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The Daily Wildcat

The Daily Wildcat

 

    Forgotten holiday fills hearts and stomachs

    Halloween provides children with pounds of candy and college kids with gallons of alcohol. Christmas gets a Michael Bublé album as its namesake. Thanksgiving merely sits in November, happy to be included in the holiday season even though it’s quite easily overlooked.

    Other holidays have songs. Christmas has enough carols to last a whole month, The Fourth of July has dandy patriotic tunes, and Halloween even gets the “Monster Mash.” The only Thanksgiving song that comes to mind is Arlo Guthrie’s “Alice’s Restaurant Massacre,” and besides its widespread anonymity, that song is more about hippies than Thanksgiving itself.

    For years Thanksgiving has endured being the most underrated holiday. Sure, people think about it and they relish the excuse to skip class, but when having that normal, everyday conversation about which holiday is the best, Thanksgiving tends to slip the mind. While it may not be the Paul McCartney of holidays, Thanksgiving does a good job at being George Harrison, the very good but less recognized holiday.

    When people think of Thanksgiving, they think of good food. As you sit down at the dinner table, an array of wonderfully mouth-watering treats rests before you. After months of college food, nothing beats the comfort of delicious fresh rolls, the whipped mashed potatoes, the crunchy and creamy green bean casserole and the turkey and stuffing. The entire process leaves you feeling as if you just were just served the greatest meal the human race could possibly conjure. Best of all, nothing beats that stuffed feeling that you get when you leave the table, except maybe dessert.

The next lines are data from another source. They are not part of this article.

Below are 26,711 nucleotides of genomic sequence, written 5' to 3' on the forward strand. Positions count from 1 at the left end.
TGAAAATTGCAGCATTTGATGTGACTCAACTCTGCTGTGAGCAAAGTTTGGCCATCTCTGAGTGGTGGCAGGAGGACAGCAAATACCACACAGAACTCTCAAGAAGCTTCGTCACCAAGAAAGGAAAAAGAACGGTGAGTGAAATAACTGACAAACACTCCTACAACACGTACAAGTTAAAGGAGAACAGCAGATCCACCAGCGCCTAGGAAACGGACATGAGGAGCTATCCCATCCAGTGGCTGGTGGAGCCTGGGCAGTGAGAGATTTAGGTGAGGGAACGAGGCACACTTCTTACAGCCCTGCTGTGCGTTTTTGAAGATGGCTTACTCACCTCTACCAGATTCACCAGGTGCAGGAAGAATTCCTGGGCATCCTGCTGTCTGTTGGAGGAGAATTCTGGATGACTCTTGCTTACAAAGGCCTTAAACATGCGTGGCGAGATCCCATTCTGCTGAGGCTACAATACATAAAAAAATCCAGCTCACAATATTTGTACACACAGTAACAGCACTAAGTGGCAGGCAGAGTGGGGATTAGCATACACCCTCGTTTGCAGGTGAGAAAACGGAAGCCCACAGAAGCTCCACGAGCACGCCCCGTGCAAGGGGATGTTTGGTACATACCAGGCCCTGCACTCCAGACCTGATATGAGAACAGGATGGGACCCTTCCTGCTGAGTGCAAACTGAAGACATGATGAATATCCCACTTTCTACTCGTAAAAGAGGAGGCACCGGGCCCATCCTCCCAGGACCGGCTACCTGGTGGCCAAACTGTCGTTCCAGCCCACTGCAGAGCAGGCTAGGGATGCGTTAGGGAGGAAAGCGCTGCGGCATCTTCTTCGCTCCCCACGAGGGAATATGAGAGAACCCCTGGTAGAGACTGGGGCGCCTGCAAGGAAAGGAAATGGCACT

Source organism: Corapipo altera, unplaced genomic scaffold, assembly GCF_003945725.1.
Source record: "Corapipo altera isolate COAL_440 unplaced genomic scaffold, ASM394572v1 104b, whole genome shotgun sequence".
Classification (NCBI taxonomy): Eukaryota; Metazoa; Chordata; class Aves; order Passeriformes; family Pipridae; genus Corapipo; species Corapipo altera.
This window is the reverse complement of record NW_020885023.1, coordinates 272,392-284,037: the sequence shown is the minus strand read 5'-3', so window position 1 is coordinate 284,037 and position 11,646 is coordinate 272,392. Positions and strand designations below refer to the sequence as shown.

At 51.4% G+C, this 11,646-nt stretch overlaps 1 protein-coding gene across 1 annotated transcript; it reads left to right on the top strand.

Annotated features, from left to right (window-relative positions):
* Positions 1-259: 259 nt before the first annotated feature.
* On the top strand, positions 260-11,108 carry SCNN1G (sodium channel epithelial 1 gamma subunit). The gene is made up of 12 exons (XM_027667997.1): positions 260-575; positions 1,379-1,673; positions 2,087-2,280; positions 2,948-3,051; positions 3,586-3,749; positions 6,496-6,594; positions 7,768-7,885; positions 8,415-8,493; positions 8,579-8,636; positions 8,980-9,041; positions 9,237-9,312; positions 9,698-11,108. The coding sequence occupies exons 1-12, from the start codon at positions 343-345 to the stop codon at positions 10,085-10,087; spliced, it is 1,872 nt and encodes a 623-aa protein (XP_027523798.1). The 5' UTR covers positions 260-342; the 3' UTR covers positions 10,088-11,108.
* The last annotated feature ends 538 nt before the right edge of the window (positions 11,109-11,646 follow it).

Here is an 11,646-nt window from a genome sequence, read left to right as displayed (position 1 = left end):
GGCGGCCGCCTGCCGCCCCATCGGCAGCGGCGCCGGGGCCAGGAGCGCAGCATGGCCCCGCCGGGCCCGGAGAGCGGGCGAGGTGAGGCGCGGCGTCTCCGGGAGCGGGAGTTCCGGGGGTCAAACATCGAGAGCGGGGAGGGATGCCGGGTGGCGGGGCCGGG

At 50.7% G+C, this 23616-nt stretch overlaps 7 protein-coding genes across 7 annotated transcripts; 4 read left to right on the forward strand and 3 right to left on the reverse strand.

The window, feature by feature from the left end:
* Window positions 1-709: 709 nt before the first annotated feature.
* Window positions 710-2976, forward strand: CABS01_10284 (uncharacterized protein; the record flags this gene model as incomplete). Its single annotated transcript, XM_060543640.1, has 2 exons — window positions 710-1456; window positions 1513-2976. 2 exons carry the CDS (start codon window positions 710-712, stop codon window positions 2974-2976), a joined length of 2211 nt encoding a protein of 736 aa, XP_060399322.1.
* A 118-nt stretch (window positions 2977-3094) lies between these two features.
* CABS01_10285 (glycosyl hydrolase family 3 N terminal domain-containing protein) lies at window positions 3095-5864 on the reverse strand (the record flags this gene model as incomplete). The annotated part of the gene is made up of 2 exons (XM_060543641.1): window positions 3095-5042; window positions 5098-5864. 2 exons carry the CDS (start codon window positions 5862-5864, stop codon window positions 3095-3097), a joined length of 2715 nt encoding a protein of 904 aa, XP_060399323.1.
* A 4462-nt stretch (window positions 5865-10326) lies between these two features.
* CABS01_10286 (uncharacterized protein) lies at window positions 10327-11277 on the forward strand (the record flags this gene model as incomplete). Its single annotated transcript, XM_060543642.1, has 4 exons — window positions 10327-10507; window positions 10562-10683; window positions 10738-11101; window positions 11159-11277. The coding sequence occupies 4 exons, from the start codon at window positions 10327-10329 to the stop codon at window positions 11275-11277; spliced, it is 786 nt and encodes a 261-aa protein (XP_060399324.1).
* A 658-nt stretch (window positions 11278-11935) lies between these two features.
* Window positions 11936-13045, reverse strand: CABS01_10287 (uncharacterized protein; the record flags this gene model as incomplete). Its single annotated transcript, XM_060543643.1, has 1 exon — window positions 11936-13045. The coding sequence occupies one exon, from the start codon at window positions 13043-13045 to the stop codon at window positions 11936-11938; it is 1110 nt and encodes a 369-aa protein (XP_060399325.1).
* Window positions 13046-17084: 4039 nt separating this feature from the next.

The other great aspect of Thanksgiving is that you don’t have to get people gifts. While there is nothing quite like the look on someone’s face when you get them the perfect present, 9 times out of 10, that doesn’t happen. Instead you either feel guilty that your gift wasn’t good enough or you get a horrible gift and are left with the extremely difficult task of pretending that you liked it. The lack of gifts also prevents you from spending hours at the store, on a college student’s budget. Instead of scratching your head at which object you can find for ten dollars that looks like you put a lot of thought into it, you get to sit on the couch and watch football while catching up with all the people you love.

    But no matter how good of a meal you have eaten, the best part of Thanksgiving is the people. You get the chance to spend a whole day laughing, teasing and sharing family stories. You get to reunite with the people you’ve been Skyping with for weeks. Then, finally, after months at college, all of your friends are back in town. That precious moment when you see your friends for the first time makes the months of waiting worthwhile.

    As college students, we’ve spent weeks partying, studying and meeting new people. We’ve endured tests, papers and all-nighters. We’ve celebrated our triumphs in sports and agonized over the defeats. But through all of these college experiences nothing will be quite as sweet as going home to see the family and friends again. Thanksgiving gives you an excuse to go back home, even though you don’t really need one to begin with and that’s something to be thankful for this holiday.

    *— Dan Desrochers is a chemistry freshman. He can be reached at
    letters@wildcat.arizona.edu.*

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